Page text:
Unraveling the Mystery of the Allergy Epidemic
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Just a generation or two ago, food allergies were rare. Today, it seems like several kids in every class have some sort of food allergy. Is there really some sort of allergy epidemic? If so, what is causing so many kids to develop food allergies? The answer may be more complicated than you’d think. “This is an important topic,” says Dr. Susan Rudders, assistant professor of pediatrics in the division of allergy and immunology at Brown University. “But it’s not one that the scientific community has definitive answers to right now.”
An estimated 10 to 15 percent of children have reported symptoms of food allergies, although some believe that this self-reported statistic may be inaccurately high. Because developing countries have much lower risks of food allergy, and because immigrants acquire the risk of food allergy of the country to which they move, experts assume that the increased rate of allergies in developing countries is due to our “modern lifestyle.”
Which aspect of our lifestyle has caused this change? Here are a few possibilities that researchers are currently exploring.
The Hygiene Hypothesis
Perhaps the most well-known guess at the cause of the allergy epidemic blames Western society’s emphasis on cleanliness. In a world of antibacterial wipes and liquid hand sanitizers, children are exposed to far fewer germs than they were in the past. While we may be protecting our children from disease-causing germs, we may also be preventing their immune systems from struggling with these germs from a young age, therefore stunting their immune system’s growth.
In addition, we may be limiting the number of good bacteria that our children are exposed to, especially those that are usually present in gastrointestinal flora. This is especially true in babies who were born by c-section, who have been shown to have less healthy flora than babies who were born vaginally. Some experts have suggested that probiotic treatment, which adds some of these “good bacteria” into the intestinal tract, may help in the treatment or prevention of food allergies. This hypothesis, as well as the hygiene hypothesis as a whole, is still being examined by researchers.
The “Old Friends” Hypothesis
According to this hypothesis, humans used to live surrounded by nature and by certain organisms in the environment. In fact, our bodies were so bombarded by these organisms that our immune systems developed accordingly. Now we hardly ever exposed to these organisms, due to changes like improved public sanitation, a cleaner supply of water, increased use of antibiotics, and higher rates of immunization. Therefore, our bodies react adversely to these substances – as well as other substances – in the environment when we do encounter them. Increased allergic reactions may be one symptom this change.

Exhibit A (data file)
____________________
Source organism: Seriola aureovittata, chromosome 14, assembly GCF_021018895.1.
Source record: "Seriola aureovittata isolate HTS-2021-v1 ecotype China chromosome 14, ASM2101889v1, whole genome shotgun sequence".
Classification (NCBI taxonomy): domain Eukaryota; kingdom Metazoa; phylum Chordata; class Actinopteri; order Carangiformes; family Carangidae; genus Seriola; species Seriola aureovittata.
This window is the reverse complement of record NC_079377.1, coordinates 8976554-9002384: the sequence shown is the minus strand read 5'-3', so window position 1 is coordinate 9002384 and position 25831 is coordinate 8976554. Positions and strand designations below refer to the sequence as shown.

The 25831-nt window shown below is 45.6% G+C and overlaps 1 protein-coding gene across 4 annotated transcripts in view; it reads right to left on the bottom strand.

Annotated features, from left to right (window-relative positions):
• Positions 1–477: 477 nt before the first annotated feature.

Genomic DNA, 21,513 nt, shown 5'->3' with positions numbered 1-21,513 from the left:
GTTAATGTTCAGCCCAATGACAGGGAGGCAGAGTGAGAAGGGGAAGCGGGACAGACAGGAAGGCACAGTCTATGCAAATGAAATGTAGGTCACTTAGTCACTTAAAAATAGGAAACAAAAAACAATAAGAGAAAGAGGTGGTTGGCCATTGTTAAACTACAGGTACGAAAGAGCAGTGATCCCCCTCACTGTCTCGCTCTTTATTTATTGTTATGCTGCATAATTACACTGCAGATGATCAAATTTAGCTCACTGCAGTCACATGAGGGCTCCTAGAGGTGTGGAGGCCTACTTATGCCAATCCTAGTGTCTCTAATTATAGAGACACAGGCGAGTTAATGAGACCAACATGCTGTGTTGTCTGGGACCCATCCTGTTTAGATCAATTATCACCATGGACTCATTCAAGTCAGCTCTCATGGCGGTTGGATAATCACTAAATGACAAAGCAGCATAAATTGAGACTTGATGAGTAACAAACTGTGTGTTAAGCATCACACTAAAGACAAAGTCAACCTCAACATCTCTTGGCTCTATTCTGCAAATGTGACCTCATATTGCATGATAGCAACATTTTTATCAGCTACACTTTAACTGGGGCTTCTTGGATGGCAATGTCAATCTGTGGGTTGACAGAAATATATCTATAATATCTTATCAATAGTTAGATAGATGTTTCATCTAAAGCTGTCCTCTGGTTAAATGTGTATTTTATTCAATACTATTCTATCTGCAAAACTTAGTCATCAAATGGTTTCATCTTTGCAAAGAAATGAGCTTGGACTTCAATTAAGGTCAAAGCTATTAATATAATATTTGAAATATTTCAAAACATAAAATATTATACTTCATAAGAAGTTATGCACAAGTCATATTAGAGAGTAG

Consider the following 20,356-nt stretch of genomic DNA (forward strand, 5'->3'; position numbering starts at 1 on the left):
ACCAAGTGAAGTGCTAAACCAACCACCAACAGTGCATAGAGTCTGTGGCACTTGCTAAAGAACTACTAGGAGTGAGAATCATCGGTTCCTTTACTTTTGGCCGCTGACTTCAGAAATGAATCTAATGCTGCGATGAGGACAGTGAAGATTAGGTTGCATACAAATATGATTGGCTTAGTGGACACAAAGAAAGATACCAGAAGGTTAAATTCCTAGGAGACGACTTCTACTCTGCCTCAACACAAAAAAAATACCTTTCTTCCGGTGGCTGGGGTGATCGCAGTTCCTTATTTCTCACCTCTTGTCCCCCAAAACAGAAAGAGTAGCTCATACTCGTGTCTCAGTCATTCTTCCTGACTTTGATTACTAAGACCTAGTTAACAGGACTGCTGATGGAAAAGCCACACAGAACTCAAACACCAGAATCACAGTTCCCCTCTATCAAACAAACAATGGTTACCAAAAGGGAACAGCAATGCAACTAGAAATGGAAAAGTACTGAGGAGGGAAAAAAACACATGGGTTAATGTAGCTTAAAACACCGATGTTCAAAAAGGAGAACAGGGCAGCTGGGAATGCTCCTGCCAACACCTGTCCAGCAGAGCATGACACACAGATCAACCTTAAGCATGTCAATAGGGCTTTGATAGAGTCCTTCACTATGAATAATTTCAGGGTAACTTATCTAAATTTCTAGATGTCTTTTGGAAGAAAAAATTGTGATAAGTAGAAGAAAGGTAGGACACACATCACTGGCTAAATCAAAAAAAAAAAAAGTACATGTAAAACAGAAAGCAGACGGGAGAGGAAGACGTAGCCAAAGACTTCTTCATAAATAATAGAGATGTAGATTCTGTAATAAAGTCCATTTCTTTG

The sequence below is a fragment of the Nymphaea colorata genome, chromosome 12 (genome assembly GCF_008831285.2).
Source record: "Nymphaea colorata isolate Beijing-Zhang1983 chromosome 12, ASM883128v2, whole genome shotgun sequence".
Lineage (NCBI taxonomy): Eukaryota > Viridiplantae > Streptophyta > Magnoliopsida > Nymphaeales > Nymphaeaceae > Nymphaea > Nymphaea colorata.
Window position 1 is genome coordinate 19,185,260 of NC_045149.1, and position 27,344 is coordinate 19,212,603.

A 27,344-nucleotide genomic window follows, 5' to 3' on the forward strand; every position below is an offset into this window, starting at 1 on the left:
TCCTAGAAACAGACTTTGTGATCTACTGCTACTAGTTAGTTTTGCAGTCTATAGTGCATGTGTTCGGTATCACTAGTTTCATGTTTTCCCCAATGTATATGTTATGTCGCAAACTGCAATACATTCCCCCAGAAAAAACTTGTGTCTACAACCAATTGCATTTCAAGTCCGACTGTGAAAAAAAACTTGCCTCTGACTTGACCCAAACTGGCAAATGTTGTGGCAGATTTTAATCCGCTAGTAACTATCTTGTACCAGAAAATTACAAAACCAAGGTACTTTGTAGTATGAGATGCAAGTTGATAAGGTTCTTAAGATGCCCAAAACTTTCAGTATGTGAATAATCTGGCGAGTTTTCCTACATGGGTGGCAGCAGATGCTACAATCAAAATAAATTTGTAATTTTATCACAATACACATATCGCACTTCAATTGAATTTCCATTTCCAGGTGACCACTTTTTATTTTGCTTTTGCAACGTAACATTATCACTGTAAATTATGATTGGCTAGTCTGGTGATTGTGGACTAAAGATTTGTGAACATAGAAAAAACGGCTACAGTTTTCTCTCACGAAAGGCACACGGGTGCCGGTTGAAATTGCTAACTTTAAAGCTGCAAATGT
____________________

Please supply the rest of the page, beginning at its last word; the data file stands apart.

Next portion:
Timing of Food Introduction
Over the past century, experts are continually changing their recommendations to parents about when to begin introducing solid foods. In the 1920s, parents were told to wait until infants were a year old; in the 1950s, they reversed direction and instructed parents to introduce solids much earlier, at about 3 months. In the 1980s, they began to suggest that parents wait until four to six months of age, and in the late 1990s, they finally recommended that parents hold off on solids until their children were six months old.
Some experts believe that these changes may have affected the increase in food allergies over the years. In addition to these changes, experts have also begun to change their stances on when highly allergenic foods should be introduced. Earlier research studies seemed to indicate that delaying the introduction of highly allergenic foods was ideal, and the American Academy of Pediatrics (AAP) wrote their recommendations accordingly.
More recent research, however, seems to indicate that waiting to introduce these foods can actually increase the likelihood of a child developing an allergy to them. For example, one study compared British children, whose parents were told to hold off on introducing peanuts, with Israeli children, who often eat a peanut-based snack as one of their first solid foods. The results showed that the Israeli children were far less likely to develop a peanut allergy than their British counterparts. Other studies examined egg and milk allergies and produced similar results. These studies, however, were not as controlled as researchers would like, so additional research is focusing on whether early introduction of highly allergenic foods can actually lower the risk of food allergies, rather than raise it.
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